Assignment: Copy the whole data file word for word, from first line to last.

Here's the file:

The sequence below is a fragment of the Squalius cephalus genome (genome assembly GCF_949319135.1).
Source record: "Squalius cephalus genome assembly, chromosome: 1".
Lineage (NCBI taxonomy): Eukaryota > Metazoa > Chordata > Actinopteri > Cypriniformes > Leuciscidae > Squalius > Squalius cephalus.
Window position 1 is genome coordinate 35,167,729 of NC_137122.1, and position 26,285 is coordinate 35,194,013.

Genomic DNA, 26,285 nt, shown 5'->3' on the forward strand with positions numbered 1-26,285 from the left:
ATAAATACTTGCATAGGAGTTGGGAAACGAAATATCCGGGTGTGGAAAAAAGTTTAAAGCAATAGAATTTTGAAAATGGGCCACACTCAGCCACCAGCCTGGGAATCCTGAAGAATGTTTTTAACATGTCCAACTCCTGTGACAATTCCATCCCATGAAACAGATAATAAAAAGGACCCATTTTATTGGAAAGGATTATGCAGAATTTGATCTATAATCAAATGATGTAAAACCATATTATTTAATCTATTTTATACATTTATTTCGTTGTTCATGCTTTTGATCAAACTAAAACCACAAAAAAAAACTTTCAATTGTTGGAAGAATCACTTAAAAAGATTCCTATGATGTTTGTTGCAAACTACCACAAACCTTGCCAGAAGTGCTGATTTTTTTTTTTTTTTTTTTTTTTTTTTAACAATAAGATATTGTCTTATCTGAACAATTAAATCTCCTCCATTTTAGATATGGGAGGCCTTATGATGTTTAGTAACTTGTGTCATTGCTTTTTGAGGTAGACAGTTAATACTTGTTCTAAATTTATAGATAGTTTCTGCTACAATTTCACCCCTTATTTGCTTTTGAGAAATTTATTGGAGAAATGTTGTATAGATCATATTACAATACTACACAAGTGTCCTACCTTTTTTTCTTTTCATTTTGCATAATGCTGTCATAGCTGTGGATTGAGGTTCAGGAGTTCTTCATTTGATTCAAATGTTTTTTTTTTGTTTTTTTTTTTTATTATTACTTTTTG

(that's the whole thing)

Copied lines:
The sequence below is a fragment of the Squalius cephalus genome (genome assembly GCF_949319135.1).
Source record: "Squalius cephalus genome assembly, chromosome: 1".
Lineage (NCBI taxonomy): Eukaryota > Metazoa > Chordata > Actinopteri > Cypriniformes > Leuciscidae > Squalius > Squalius cephalus.
Window position 1 is genome coordinate 35,167,729 of NC_137122.1, and position 26,285 is coordinate 35,194,013.

Genomic DNA, 26,285 nt, shown 5'->3' on the forward strand with positions numbered 1-26,285 from the left:
ATAAATACTTGCATAGGAGTTGGGAAACGAAATATCCGGGTGTGGAAAAAAGTTTAAAGCAATAGAATTTTGAAAATGGGCCACACTCAGCCACCAGCCTGGGAATCCTGAAGAATGTTTTTAACATGTCCAACTCCTGTGACAATTCCATCCCATGAAACAGATAATAAAAAGGACCCATTTTATTGGAAAGGATTATGCAGAATTTGATCTATAATCAAATGATGTAAAACCATATTATTTAATCTATTTTATACATTTATTTCGTTGTTCATGCTTTTGATCAAACTAAAACCACAAAAAAAAACTTTCAATTGTTGGAAGAATCACTTAAAAAGATTCCTATGATGTTTGTTGCAAACTACCACAAACCTTGCCAGAAGTGCTGATTTTTTTTTTTTTTTTTTTTTTTTTTTAACAATAAGATATTGTCTTATCTGAACAATTAAATCTCCTCCATTTTAGATATGGGAGGCCTTATGATGTTTAGTAACTTGTGTCATTGCTTTTTGAGGTAGACAGTTAATACTTGTTCTAAATTTATAGATAGTTTCTGCTACAATTTCACCCCTTATTTGCTTTTGAGAAATTTATTGGAGAAATGTTGTATAGATCATATTACAATACTACACAAGTGTCCTACCTTTTTTTCTTTTCATTTTGCATAATGCTGTCATAGCTGTGGATTGAGGTTCAGGAGTTCTTCATTTGATTCAAATGTTTTTTTTTTGTTTTTTTTTTTTATTATTACTTTTTG